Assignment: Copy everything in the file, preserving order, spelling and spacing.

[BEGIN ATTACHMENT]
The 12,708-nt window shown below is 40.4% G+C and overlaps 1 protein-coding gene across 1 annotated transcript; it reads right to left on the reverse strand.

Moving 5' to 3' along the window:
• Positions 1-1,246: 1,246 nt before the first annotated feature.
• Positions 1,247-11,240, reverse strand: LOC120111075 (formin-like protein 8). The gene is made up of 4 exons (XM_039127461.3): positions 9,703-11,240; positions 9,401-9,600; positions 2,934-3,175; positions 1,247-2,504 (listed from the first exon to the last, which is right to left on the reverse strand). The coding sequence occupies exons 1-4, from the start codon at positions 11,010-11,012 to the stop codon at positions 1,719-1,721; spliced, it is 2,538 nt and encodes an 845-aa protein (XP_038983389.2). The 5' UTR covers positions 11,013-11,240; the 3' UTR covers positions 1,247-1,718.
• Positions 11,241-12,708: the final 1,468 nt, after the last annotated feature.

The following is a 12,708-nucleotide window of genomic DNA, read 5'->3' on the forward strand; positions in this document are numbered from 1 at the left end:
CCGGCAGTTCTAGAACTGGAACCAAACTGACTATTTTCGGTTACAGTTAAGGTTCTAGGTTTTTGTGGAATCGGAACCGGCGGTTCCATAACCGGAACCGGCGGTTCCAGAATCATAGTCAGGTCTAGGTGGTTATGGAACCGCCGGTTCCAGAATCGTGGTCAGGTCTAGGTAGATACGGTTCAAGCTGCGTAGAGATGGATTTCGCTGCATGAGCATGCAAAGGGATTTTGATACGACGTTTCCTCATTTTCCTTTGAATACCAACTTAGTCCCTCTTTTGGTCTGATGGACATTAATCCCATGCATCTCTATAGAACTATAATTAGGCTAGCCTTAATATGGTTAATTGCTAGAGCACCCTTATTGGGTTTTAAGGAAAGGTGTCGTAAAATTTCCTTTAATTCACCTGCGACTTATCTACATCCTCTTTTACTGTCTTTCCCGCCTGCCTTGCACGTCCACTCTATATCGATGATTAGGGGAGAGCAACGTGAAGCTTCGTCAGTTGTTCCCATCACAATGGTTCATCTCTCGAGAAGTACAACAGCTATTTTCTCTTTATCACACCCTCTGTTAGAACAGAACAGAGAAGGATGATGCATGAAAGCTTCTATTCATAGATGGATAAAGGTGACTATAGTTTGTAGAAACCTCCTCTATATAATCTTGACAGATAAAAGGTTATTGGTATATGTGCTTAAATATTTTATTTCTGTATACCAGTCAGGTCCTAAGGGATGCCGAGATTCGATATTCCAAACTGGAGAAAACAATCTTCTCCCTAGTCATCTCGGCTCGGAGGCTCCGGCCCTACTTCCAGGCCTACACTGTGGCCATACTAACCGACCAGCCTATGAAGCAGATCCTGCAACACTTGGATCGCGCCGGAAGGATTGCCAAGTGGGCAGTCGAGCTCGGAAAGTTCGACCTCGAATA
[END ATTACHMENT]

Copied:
The 12,708-nt window shown below is 40.4% G+C and overlaps 1 protein-coding gene across 1 annotated transcript; it reads right to left on the reverse strand.

Moving 5' to 3' along the window:
• Positions 1-1,246: 1,246 nt before the first annotated feature.
• Positions 1,247-11,240, reverse strand: LOC120111075 (formin-like protein 8). The gene is made up of 4 exons (XM_039127461.3): positions 9,703-11,240; positions 9,401-9,600; positions 2,934-3,175; positions 1,247-2,504 (listed from the first exon to the last, which is right to left on the reverse strand). The coding sequence occupies exons 1-4, from the start codon at positions 11,010-11,012 to the stop codon at positions 1,719-1,721; spliced, it is 2,538 nt and encodes an 845-aa protein (XP_038983389.2). The 5' UTR covers positions 11,013-11,240; the 3' UTR covers positions 1,247-1,718.
• Positions 11,241-12,708: the final 1,468 nt, after the last annotated feature.

The following is a 12,708-nucleotide window of genomic DNA, read 5'->3' on the forward strand; positions in this document are numbered from 1 at the left end:
CCGGCAGTTCTAGAACTGGAACCAAACTGACTATTTTCGGTTACAGTTAAGGTTCTAGGTTTTTGTGGAATCGGAACCGGCGGTTCCATAACCGGAACCGGCGGTTCCAGAATCATAGTCAGGTCTAGGTGGTTATGGAACCGCCGGTTCCAGAATCGTGGTCAGGTCTAGGTAGATACGGTTCAAGCTGCGTAGAGATGGATTTCGCTGCATGAGCATGCAAAGGGATTTTGATACGACGTTTCCTCATTTTCCTTTGAATACCAACTTAGTCCCTCTTTTGGTCTGATGGACATTAATCCCATGCATCTCTATAGAACTATAATTAGGCTAGCCTTAATATGGTTAATTGCTAGAGCACCCTTATTGGGTTTTAAGGAAAGGTGTCGTAAAATTTCCTTTAATTCACCTGCGACTTATCTACATCCTCTTTTACTGTCTTTCCCGCCTGCCTTGCACGTCCACTCTATATCGATGATTAGGGGAGAGCAACGTGAAGCTTCGTCAGTTGTTCCCATCACAATGGTTCATCTCTCGAGAAGTACAACAGCTATTTTCTCTTTATCACACCCTCTGTTAGAACAGAACAGAGAAGGATGATGCATGAAAGCTTCTATTCATAGATGGATAAAGGTGACTATAGTTTGTAGAAACCTCCTCTATATAATCTTGACAGATAAAAGGTTATTGGTATATGTGCTTAAATATTTTATTTCTGTATACCAGTCAGGTCCTAAGGGATGCCGAGATTCGATATTCCAAACTGGAGAAAACAATCTTCTCCCTAGTCATCTCGGCTCGGAGGCTCCGGCCCTACTTCCAGGCCTACACTGTGGCCATACTAACCGACCAGCCTATGAAGCAGATCCTGCAACACTTGGATCGCGCCGGAAGGATTGCCAAGTGGGCAGTCGAGCTCGGAAAGTTCGACCTCGAATA